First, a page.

Bionic prosthetic helps amputee walk


A young soldier from Livermore is one of the first patient's in Northern California to get it.

Cristian Valle has done a lot of teaching since he returned from Iraq -- teaching his son, and teaching himself.

"It is tough learning to walk all over again," said Valle.

Cristian was on patrol in Iraq, when insurgents tossed an explosive device from a car.

"As they got clear of it, they detonated it, and it took me out," said Valle.

Doctors were forced to amputate his left leg above the knee, robbing him of the ability to use his quad muscles.

"So when he goes to sit, he's got no leverage to ease his body into a chair, so when he goes to site, he slouches into a chair, it just flops," said Louis Givens from /*VA Medical Center*/ in Palo.

Givens and his team are helping Cristian regain function. He's become one of the first veterans in /*Northern California*/ to be fitted with a high-tech device, called the power knee.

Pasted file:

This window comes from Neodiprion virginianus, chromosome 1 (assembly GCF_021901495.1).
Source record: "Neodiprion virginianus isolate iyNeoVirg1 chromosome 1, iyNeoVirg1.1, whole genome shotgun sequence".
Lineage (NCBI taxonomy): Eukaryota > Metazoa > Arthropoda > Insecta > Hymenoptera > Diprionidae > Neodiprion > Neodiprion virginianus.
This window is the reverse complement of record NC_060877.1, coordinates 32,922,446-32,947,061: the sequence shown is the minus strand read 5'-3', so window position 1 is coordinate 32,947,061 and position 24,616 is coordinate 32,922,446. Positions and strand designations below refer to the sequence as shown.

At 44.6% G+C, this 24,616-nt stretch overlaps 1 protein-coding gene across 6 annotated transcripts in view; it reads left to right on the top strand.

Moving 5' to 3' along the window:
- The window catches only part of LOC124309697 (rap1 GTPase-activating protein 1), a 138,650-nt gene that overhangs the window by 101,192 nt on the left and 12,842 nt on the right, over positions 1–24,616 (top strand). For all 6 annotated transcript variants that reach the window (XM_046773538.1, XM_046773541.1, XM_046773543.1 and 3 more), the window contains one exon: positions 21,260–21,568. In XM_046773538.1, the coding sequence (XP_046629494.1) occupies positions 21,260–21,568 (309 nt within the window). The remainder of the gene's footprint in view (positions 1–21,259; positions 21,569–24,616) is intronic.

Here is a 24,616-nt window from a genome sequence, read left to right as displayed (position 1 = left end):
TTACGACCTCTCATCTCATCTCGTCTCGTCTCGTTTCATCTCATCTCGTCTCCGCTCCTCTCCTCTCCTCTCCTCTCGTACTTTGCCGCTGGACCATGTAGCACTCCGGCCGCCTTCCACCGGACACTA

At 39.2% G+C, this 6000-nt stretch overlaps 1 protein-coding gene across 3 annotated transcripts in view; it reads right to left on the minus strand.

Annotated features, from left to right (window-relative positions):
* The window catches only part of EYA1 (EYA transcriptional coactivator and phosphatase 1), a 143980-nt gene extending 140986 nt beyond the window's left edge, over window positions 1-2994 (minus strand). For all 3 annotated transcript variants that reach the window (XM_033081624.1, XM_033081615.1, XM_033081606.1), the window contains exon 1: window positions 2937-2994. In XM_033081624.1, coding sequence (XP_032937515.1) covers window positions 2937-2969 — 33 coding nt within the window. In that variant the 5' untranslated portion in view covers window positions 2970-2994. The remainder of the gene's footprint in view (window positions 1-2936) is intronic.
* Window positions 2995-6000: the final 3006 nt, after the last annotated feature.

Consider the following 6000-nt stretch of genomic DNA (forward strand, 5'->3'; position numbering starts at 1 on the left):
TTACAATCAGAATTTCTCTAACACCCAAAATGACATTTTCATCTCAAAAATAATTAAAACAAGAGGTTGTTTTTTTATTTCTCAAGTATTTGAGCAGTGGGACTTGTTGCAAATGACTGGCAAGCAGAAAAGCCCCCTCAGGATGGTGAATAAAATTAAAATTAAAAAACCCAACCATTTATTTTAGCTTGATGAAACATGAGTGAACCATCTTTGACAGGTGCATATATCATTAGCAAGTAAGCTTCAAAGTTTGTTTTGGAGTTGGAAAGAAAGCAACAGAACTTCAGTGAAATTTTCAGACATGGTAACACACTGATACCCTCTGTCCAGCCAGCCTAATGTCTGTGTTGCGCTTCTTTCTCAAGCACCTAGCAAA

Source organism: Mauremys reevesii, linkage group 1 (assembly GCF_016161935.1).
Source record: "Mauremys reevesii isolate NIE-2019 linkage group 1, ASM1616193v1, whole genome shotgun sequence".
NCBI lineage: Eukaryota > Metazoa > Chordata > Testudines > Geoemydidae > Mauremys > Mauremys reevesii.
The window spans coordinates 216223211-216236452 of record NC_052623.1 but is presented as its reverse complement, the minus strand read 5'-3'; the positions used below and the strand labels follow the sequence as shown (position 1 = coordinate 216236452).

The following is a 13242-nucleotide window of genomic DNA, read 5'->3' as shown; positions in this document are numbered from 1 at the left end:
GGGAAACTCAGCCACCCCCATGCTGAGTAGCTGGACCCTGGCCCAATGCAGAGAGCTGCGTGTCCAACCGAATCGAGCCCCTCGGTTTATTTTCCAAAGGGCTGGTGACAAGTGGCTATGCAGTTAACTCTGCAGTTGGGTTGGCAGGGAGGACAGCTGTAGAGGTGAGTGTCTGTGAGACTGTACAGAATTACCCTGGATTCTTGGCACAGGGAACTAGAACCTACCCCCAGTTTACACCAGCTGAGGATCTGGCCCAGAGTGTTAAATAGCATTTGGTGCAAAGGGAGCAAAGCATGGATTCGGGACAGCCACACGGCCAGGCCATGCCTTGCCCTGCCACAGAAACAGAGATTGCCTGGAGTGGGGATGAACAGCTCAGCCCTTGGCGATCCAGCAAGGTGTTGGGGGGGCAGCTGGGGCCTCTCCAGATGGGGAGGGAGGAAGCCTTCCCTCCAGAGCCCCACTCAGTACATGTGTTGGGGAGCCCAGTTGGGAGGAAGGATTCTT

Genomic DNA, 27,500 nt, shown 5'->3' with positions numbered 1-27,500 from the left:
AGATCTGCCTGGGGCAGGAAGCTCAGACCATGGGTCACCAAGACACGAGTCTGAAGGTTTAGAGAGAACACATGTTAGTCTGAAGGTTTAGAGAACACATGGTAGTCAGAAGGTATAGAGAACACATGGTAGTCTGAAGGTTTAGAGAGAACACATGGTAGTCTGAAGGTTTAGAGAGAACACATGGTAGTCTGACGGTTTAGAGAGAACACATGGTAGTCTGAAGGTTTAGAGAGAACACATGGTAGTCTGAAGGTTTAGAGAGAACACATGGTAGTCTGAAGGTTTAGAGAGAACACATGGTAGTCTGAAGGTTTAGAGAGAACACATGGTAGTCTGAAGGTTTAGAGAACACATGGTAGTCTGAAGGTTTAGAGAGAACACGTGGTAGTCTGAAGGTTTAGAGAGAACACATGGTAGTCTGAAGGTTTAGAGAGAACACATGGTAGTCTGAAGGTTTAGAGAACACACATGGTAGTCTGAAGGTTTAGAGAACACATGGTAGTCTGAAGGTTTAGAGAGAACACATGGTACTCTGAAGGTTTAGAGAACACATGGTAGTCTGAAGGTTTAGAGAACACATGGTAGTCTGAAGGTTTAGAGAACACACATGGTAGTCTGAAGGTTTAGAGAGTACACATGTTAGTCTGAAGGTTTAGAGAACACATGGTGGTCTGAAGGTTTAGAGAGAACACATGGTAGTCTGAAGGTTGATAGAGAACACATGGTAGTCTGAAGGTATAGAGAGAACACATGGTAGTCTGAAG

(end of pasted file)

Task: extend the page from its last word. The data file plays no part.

"When Cristian begins to stand, the appliance helps him also," said Givens.

There is a motor inside the knee which mimics muscle movement, normally provided by the quadriceps.

As he walks, an on-board computer communicates with a laser transmitter strapped to Cristian's opposite leg, to coordinate his new, motorized stride.

It may be one of the most advanced prosthetics in the world. But the learning curve is steep as well.

Technicians use software to fine tune the speed of Cristian's new leg, smoothing out the bumps as he goes.

"Once Crisitan learns to walk with the power knee, he can put on a pair of trousers and you won't know he has a prosthetic limb," said Givens.

And so he walks. It's a commitment Cristian says he made for his son -- even as he was lying in his hospital bed.

"From day one, I didn't let injuries get to me," said Valle. "I want to be there for him, be there as a normal dad, every step of the way."

Steps that grow stronger and more confident week by week.

The power knee is made by a company called Ossur, which also supplied the prosthetics for a disabled sprinter from South Africa who recently made a serious but ultimately unsuccessful bid to qualify for the Olympic Games.

Related links:

Ossur Bionics

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